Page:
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If the “catastrophic” budget picture Superintendent William R. Hite Jr. laid out Thursday comes to pass, city schools will be virtually unrecognizable come September.
A $304 million deficit would mean no money for counselors or librarians. There would be no sports or extracurricular activities. There would be no funds for secretaries, aides or summer school. Three thousand district employees, including teachers, could be laid off.
This doomsday scenario comes as a result of a $304 million deficit for the district’s 2013-14 budget. Officials have asked for $120 million in additional funding from the state and $60 million from the city, as well as $133 million in concessions from labor unions. But none of that money is guaranteed.
“Too many budgets and contracts in the past were being based on what we had hoped for and not necessarily what was real,” Hite said.
Laying out the grimmest possible reality is a strategic move, as the district makes its case to Harrisburg and City Hall for more funding, and sits at the negotiating table with its unions, including the 15,000-member Philadelphia Federation of Teachers.
But the $220 million in additional school-based cuts are a very real possibility. Union officials have said they won’t bow to demands for big concessions, and while Mayor Nutter has signaled his support for the district’s ask, early signs from the state are not promising and City Council also seems skeptical.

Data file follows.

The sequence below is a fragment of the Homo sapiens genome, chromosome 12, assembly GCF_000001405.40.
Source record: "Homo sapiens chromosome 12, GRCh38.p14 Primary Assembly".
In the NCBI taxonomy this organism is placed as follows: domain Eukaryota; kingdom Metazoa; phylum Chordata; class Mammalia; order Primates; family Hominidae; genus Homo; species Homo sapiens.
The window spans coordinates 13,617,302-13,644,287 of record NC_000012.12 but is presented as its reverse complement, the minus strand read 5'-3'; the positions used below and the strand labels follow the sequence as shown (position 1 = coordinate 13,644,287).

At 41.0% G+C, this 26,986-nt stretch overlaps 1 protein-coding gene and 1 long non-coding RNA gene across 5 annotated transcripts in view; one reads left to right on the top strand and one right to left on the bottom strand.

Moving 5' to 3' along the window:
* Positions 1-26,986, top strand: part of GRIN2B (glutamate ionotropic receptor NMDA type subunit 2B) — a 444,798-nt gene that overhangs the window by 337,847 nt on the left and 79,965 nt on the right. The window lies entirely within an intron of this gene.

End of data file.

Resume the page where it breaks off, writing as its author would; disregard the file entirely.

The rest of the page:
This year, the district borrowed $300 million just to heat buildings and pay employees. That’s not an option going forward, Hite and Chief Financial Officer Matthew Stanski said.
“To continue to borrow just continues to put the district on the path to bankruptcy,” said Hite.
Principals will receive their individual school budgets on Friday. They will receive only enough money to fund a principal and teachers based on the contractual class size maximum, 33 for older grades and 30 for kindergarten through third grade.
“We can’t afford anything else,” Hite said. “Schools will not be able to offer everything that’s mandated, both by statute or contract. We’re making a judgment call.”
It’s unclear what the ramifications of flouting contracts and state law might be.
Schools, under this scenario, would still offer services for special education students and English language learners, which are also mandated by law, but those funds will come from the district, not their individual budgets. There will also still be school police, food services, transportation and school nurses, but fewer nurses - the current ratio is 1 nurse per 1,000 students; it will go up to the maximum of 1 to 1,500.